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American Indian Education Knowledgbase

This KnowledgeBase archive includes content and external links that were accurate and relevant as of September 30, 2019.

The American Indian Education KnowledgeBase is an online resource to aid education professionals in their efforts to improve the education of American Indian students and close the achievement gap American Indian students have faced in public, Bureau of Indian Education, and other schools.

Task 4: Understand the American Indian Perspective on Gifted and Talented Education

Guideline: The number of educational programs and practices for gifted and talented American Indian students is increasing. As public education in the United States begins to diversify its efforts to meet the needs of all gifted students, educators are becoming more aware that "giftedness" can apply to all students, regardless of their racial background, ethnic heritage, or socio-economic status. The emergence of gifted and talented education practices for American Indians is patterned after the general trend in U.S. education. However, there are unique aspects that clearly define the special needs regarding gifts and talents of American Indians. Educators of American Indian students need to understand how their students' gifts and talents are manifested in a variety of ways and influenced by the tribal cultures from which they come.



Identifying and Teaching Gifted Native American Students

This January 2009 Education Week Teacher article written by Tamara Fisher, who is a  K-12 Gifted Education Specialist for a school district located on an Indian Reservation. explores the identification of Native American Gifted and Talented students.  Fisher writes, "It is first important to note that the term 'Native American' (or, if you prefer, “American Indian”) does not refer to one distinct culture or people. More than 500 different tribes are recognized in the U.S., each with its own unique culture, traditions, and language. For every characteristic or strategy that may apply to the gifted youth of one tribe, the opposite could be true for the gifted youth of another tribe."  Fisher states that the strategies and characteristics mentioned here are general ones; and strongly recommends that readers view this information through the lens of what they already know about the culture and traditions of the Indian children with whom they work. To best reach the gifted Indian youth in our schools, it is imperative that teachers and gifted specialists become aware of their tribal culture and traditions because these cultures and traditions can greatly influence how a student expresses and utilizes his or her gifts and talents.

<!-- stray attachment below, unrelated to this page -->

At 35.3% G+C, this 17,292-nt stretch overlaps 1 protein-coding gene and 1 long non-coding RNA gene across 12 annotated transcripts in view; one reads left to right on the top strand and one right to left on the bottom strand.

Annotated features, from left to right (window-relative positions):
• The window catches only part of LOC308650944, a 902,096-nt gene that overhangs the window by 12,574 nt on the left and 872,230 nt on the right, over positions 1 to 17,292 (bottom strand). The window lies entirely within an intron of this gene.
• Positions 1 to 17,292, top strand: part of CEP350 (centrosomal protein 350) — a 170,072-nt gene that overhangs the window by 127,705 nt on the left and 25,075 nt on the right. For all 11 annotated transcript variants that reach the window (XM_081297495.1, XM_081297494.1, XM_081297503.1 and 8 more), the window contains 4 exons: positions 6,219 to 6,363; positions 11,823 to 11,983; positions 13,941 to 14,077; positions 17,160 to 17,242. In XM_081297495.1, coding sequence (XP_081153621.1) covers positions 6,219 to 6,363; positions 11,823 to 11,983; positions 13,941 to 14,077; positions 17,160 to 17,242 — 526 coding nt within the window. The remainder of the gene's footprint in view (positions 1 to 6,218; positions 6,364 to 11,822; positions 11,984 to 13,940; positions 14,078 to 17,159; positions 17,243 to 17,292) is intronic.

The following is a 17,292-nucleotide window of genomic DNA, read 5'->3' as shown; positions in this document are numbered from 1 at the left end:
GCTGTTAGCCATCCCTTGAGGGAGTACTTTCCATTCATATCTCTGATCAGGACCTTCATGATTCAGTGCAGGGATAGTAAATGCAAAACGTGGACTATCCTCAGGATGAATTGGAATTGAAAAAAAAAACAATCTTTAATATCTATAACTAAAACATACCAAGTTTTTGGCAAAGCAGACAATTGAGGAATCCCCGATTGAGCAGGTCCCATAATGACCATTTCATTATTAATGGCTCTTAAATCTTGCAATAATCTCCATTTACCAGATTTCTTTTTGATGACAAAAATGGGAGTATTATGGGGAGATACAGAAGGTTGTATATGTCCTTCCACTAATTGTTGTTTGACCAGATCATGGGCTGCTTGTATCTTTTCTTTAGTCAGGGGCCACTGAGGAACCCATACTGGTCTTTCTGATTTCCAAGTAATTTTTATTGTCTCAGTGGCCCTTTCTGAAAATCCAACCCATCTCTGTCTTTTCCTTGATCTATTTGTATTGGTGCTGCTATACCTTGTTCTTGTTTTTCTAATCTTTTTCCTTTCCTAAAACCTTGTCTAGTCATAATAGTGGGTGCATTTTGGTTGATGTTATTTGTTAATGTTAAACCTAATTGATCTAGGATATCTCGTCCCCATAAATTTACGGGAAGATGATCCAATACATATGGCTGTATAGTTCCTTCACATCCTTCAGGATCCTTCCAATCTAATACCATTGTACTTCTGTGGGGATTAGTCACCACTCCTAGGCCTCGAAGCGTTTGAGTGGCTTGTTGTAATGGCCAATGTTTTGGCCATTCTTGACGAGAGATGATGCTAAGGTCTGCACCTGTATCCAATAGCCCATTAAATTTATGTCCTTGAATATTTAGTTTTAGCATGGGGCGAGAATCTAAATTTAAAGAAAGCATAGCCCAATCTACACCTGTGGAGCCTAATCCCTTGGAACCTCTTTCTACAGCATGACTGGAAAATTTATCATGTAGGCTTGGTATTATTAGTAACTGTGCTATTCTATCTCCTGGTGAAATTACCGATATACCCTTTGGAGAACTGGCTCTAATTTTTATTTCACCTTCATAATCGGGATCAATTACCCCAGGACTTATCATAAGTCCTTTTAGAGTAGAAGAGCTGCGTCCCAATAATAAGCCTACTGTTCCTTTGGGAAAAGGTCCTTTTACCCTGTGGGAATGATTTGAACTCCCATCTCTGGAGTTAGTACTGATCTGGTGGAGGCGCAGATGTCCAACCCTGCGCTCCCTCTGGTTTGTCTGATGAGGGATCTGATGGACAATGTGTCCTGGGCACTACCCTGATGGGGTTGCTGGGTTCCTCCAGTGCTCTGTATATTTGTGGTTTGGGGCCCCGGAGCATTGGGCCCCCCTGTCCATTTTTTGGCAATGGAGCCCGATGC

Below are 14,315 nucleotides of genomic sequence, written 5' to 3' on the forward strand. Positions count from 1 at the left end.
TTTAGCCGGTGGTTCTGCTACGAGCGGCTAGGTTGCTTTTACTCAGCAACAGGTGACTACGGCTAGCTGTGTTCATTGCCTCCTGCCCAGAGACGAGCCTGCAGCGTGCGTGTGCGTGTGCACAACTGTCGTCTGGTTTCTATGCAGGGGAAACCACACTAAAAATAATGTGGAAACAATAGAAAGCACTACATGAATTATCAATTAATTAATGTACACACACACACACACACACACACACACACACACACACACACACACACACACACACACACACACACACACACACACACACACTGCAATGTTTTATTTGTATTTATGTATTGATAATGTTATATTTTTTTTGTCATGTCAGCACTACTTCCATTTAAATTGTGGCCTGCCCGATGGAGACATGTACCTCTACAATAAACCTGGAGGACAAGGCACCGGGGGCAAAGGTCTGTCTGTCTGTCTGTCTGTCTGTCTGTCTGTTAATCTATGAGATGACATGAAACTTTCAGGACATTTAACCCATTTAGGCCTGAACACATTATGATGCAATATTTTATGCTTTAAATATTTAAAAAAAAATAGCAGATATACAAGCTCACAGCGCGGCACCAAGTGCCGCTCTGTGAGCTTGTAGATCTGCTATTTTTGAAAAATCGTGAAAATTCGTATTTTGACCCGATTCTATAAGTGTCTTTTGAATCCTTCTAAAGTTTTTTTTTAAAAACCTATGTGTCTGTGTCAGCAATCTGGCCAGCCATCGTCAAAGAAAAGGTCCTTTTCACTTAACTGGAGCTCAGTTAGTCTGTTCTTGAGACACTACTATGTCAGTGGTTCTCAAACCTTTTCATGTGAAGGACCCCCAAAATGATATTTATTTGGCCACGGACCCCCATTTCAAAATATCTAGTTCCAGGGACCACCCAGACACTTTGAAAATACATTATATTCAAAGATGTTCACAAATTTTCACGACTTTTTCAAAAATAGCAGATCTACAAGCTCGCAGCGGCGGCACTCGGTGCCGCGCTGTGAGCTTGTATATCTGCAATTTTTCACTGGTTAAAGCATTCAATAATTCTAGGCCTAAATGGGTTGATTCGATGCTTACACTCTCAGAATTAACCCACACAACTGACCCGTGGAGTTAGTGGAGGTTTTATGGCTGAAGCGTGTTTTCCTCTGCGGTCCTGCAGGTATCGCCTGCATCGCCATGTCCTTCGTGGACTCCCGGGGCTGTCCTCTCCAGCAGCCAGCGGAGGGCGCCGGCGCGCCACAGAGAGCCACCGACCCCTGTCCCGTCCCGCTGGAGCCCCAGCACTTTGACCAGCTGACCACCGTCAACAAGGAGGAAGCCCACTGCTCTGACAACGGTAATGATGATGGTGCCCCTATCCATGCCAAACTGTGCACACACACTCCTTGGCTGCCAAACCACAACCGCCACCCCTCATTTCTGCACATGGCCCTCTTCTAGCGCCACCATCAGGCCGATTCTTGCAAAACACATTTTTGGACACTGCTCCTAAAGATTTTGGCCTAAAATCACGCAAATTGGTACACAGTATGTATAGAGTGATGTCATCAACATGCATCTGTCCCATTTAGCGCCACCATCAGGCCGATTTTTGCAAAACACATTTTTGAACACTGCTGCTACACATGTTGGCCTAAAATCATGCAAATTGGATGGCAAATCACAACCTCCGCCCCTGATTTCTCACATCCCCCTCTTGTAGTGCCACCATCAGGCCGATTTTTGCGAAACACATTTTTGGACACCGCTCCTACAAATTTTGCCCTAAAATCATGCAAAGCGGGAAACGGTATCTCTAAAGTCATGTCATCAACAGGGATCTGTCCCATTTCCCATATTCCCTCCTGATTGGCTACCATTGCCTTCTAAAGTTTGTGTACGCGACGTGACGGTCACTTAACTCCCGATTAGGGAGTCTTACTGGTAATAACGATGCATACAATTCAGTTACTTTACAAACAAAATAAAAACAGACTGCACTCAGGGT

American Indian Gifted and Talented Students: Their Problems and Proposed Solutions

This 1991 JSTOR journal article offers the viewpoint of gifted and talented American Indian students via the author, Rockey Robbins, who spent 21 days with over 125 American Indian gifted and talented students on the Oklahoma City University campus as part of a summer residential enrichment program.

Gifted and Talanted American Indian and Alaskan Native Students

This paper by Stuart Tonemah notes that American Indian Tribes have a critical need for effective leadership, which can be found in the brightest of their youth.  However, the focus of federal and state programs has been to provide remedial education.  Historically, Native students at federal boarding schools did not perform at high levels due to low teacher expectations, little opportunity and peer pressure.  Conformity to mainstream norms is still a problem for Native students, who still struggle at being Native and gifted, as well as with poverty, isolation, and the usual identity problems with adolescence. The Native community must be involved with designing, implementing and evaluating educational programs.  More Native teachers are needed to teach this student population, to conduct training for educators and parents, and to encourage parent involvement in gifted programs.  This paper contains over 100 references.

National Association for Gifted Children

As noted at its website, "The National Association for Gifted Children (NAGC) is an organization of parents, teachers, educators, other professionals, and community leaders who unite to address the unique needs of children and youth with demonstrated gifts and talents as well as those children who may be able to develop their talent potential with appropriate educational experiences."

Supporting the Emotional Needs of the Gifted (SENG)

As noted at its website, "SENG brings attention to the unique emotional needs of gifted children. It provides adults with guidance, information, resources, and a forum to communicate about raising and educating gifted children."


Gifted Native American Students -- Overlooked and Underserved

This paper represents a major initiative in May of 2011 at the 2nd leadership summit in Ganado, Arizona to develop a national research agenda focused on gifted/creative/talented Native American students, as this population is one of the least researched, most overlooked, and most underserved in this field.  This process of reviewing and revision of assumptions were used two more times by teachers at Standing Rock and Red Lake reservations in South Dakota and Minnesota, respectively.